TV Review: Outlander (Season 3, Episode 12)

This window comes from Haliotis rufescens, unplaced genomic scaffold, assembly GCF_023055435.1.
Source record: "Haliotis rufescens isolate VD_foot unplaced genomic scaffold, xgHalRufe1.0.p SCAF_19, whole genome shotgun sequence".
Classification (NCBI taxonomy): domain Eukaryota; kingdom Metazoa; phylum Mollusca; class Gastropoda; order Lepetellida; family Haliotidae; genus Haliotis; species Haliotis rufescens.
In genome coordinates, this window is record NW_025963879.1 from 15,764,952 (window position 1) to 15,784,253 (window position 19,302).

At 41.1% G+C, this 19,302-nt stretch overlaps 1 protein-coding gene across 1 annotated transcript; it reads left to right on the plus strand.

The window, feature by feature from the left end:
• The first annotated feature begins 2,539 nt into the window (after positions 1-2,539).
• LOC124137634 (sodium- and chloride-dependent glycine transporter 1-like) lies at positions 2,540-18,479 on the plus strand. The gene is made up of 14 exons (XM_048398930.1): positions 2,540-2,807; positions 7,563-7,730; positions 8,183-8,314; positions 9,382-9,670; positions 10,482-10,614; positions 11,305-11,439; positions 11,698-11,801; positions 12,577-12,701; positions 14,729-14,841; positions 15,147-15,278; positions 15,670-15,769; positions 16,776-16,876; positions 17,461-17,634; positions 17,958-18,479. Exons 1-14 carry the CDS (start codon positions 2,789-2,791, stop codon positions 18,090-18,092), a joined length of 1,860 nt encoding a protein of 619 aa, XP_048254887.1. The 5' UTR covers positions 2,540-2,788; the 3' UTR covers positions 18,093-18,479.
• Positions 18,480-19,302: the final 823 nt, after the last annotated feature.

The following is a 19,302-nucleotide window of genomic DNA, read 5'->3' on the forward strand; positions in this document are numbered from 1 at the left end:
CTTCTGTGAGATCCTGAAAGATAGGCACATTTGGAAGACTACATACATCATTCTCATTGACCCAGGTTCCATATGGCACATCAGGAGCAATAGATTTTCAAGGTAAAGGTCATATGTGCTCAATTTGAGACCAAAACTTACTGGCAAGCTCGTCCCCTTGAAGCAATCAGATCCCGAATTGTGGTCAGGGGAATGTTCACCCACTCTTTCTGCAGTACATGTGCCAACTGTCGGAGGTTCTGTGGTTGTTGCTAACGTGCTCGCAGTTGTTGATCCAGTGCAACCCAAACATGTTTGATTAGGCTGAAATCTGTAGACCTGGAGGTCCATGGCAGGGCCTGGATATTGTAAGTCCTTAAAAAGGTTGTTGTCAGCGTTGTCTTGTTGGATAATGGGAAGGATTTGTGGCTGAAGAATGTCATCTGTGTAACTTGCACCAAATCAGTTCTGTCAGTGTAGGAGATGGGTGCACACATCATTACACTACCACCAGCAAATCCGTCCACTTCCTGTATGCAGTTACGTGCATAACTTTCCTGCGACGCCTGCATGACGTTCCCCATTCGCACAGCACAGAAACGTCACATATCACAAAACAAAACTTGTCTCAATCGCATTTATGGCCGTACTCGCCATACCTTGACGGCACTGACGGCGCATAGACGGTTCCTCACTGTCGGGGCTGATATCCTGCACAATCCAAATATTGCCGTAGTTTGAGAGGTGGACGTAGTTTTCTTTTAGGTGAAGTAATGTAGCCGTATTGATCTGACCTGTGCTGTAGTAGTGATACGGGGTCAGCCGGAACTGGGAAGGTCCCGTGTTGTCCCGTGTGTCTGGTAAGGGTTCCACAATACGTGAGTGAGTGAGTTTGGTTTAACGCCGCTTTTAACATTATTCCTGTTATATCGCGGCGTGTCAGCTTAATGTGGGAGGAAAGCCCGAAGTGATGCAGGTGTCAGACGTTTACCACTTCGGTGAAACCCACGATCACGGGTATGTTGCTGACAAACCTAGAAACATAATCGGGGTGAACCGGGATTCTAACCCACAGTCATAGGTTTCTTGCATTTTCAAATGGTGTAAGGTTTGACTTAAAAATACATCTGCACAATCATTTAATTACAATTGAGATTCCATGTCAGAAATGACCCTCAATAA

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The Bakra begins with a change in perspective, as we’re shown exactly what’s happened to Young Ian since his kidnapping. After a long journey as captive to the Portuguese pirates, Ian is taken to see the Bakra, who is supposedly the rightful owner of the treasure Jamie was looking for. The Bakra is revealed to be none other than Geillis Duncan, the mysterious time-traveller who was supposedly burned at the stake back in the first season. Geillis was always rather dramatic, and makes her entrance by stepping out a bath of goat blood. It’s creepy, brilliant, and a oneway ticket to a yeast infection. Geillis interrogates Ian about a sapphire that’s missing from the treasure, which Jamie gave to Lord John Grey following his search for Claire. After plying him with suspicious truth-inducing tea, Ian reveals Jamie’s identity to Geillis and Geillis sexually assaults him. It’s a pretty explosive opening scene, and the rest of The Bakra is just as action-packed. Back at sea, the Artemis finally arrives in Jamaica, and Jamie and Claire set out in search of their missing nephew. The Frasers encounter the servant of Jamie’s uncle, who offers to help their quest and gets them an invitation to the Governor’s ball. Claire and Jamie search the slave markets for Young Ian but find no trace of him. What they do discover is the horrifying extent of the slave trade, depicted in visceral detail. Claire is disgusted, and ends up attacking a slaver after seeing his mistreatment of a man named Temeraire. In attempt to help the man, Jamie buys Temeraire in Claire’s name. Claire wants to free him as quickly as possible, but they resolve to do so in a place where Temeraire will not instantly be recaptured. The slave market scene is an infamous moment in Outlander’s source material, Diana Gabaldon’s book Voyager. The show has done a decent job of transforming some problematic elements of the books, but the representation of race in Outlander is far from perfect. Seeing Claire as a slave owner, no matter how well-intentioned she might be, is deeply uncomfortable. Temeraire’s plot is a method of exposition, in which his true purpose is to later deliver information about Geillis rather than stand out as his own character. Sadly, no space is made in Outlander’s narrative where a nuanced discussion of colonialism might be had.
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